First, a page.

Seattle, King County set new record for overdose deaths
Seattle and King County set a new record for fatal overdoses with 359 deaths in 2016, according to new data from the King County Medical Examiner’s office.
The bulk of those deaths – 61 percent – involved opioids, both in synthetic form such as oxycodone or methadone, and opiates derived from poppies such as heroin and morphine. The number of overdose deaths exceeds the 2015 totals by 14 additional fatalities and marks the seventh straight year of increases.
And hidden within the data is a particularly worrying record for health experts: The medical examiner’s office last year linked 22 deaths to the powerful, synthetic opiate fentanyl – up from a total of five in 2015 and far more than has ever been recorded in a single year in King County. The previous high count of fentanyl deaths was eight in 2010.
“Fentanyl is a big concern,” said Dr. Richard Harruff, the King County Medical Examiner. Harruff said the reasons for the spike in fentanyl deaths isn’t clear. But, he added, synthetic opioids still remain far less prevalent in the Puget Sound than elsewhere in the country.
“The problem here (with synthetic opiates) is less than in the Midwest, for example,” he said. “We see much more of the natural opiates such as heroin.”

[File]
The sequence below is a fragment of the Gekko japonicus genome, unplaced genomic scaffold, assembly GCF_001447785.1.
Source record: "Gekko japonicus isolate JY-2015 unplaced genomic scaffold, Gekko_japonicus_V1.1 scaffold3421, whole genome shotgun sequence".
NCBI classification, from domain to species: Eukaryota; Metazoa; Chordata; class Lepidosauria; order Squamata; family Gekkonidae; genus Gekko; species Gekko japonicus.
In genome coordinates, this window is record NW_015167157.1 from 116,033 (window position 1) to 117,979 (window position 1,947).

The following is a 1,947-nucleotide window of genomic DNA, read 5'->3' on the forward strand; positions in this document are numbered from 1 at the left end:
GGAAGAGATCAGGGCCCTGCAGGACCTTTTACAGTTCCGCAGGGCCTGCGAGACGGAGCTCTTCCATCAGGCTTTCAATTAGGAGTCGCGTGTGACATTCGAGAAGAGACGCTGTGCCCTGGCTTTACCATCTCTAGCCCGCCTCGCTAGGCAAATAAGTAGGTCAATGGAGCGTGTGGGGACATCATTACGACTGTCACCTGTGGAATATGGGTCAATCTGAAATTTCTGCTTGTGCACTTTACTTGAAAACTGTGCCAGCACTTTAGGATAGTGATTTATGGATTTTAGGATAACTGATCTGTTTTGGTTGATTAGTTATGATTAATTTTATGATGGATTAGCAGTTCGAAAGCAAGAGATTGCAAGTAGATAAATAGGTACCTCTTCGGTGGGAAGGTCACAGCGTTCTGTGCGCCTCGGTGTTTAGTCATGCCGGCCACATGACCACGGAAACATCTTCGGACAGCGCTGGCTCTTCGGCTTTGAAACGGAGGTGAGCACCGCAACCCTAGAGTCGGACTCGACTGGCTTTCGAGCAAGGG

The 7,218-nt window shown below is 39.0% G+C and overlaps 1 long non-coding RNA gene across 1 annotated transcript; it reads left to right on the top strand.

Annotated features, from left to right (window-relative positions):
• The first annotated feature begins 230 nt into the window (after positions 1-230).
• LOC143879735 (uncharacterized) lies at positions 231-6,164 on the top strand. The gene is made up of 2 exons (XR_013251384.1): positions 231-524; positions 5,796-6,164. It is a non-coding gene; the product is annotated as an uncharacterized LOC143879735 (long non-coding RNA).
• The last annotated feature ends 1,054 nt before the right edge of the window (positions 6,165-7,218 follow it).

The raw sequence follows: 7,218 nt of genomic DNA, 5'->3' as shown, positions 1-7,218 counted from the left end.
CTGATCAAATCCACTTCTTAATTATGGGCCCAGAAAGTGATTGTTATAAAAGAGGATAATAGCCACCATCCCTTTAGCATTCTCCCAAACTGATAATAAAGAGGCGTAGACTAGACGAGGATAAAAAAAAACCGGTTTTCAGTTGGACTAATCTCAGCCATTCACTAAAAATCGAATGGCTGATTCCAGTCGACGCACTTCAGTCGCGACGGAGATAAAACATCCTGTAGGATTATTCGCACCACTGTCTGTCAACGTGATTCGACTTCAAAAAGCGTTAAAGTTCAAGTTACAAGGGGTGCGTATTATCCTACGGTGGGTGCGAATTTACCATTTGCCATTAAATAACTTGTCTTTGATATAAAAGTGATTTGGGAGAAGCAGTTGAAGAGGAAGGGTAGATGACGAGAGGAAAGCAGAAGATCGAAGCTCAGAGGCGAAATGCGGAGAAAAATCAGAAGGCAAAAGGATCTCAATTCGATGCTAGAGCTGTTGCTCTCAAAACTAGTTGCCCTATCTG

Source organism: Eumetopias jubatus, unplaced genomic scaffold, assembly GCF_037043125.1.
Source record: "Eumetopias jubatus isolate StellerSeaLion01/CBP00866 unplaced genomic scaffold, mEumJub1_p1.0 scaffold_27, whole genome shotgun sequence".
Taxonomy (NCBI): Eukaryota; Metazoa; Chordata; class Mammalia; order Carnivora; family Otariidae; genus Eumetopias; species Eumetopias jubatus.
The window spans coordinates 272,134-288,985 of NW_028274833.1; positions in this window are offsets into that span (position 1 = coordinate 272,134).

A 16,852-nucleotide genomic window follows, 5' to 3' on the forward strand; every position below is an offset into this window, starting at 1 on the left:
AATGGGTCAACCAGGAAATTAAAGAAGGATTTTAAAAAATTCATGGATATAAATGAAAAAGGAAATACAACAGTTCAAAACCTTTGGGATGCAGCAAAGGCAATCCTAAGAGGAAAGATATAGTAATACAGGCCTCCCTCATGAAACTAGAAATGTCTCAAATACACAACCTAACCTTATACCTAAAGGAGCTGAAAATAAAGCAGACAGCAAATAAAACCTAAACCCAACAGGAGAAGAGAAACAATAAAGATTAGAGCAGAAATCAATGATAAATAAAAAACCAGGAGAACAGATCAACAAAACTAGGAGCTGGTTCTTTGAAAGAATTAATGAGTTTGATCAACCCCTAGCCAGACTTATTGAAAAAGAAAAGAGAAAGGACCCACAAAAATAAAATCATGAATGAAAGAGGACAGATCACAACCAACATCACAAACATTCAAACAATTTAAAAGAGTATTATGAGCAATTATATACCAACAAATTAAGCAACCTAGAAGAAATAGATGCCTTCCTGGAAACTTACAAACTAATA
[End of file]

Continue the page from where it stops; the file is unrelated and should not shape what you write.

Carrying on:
The preliminary 2016 numbers – not yet finalized – show a 27 percent increase in fatal overdoses since 2010. But while both synthetic and natural forms of opium remain fully or partly responsible for the majority of the fatalities, they have remained, on average, a steady 63 percent of the overall total for the past seven years.
For example, 220 people died fully or in part from opioids in 2016. The remaining 139 fatal overdoses that year included causes ranging from methamphetamine and alcohol to carbon monoxide, which typically occurs from inhaling automotive exhaust — often as a suicide.
Suicides are included in the overdose totals. According to medical examiner’s office data, suicide typically accounts for 6-to-8 percent of the fatal overdoses each year.
In fewer than half of the fatal overdoses, only one substance is involved, autopsies show. This, Harruff said, can make it difficult or impossible to pin down a single cause.
Heroin and morphine alone remain the top single factor in fatal overdoses, with 113 (31 percent) in King County. (Harruff added that morphine and heroin get grouped together because the human body converts heroin into morphine. This means an autopsy often will test positive for morphine, which actually entered the body as heroin.)
In Washington state, heroin almost exclusively is Mexican Black Tar, not Chinese heroin, which typically is found 140 miles to the north in Vancouver, B.C. Harruff said the source of the increase in fentanyl remains unknown, but authorities suspect domestic illicit labs or Chinese synthetic opioids imported into Canada and smuggled across the border.
For all of the problems associated with synthetic opioids in the Midwest and southern U.S., it has been in steady decline locally. The number of deaths related specifically to synthetic painkillers peaked in 2009 and has continued a downward trend since. But, as Harruff pointed out, that decline was completely offset by a near exact rise in heroin and morphine-related deaths.
“Heroin has always had a grip here,” he said.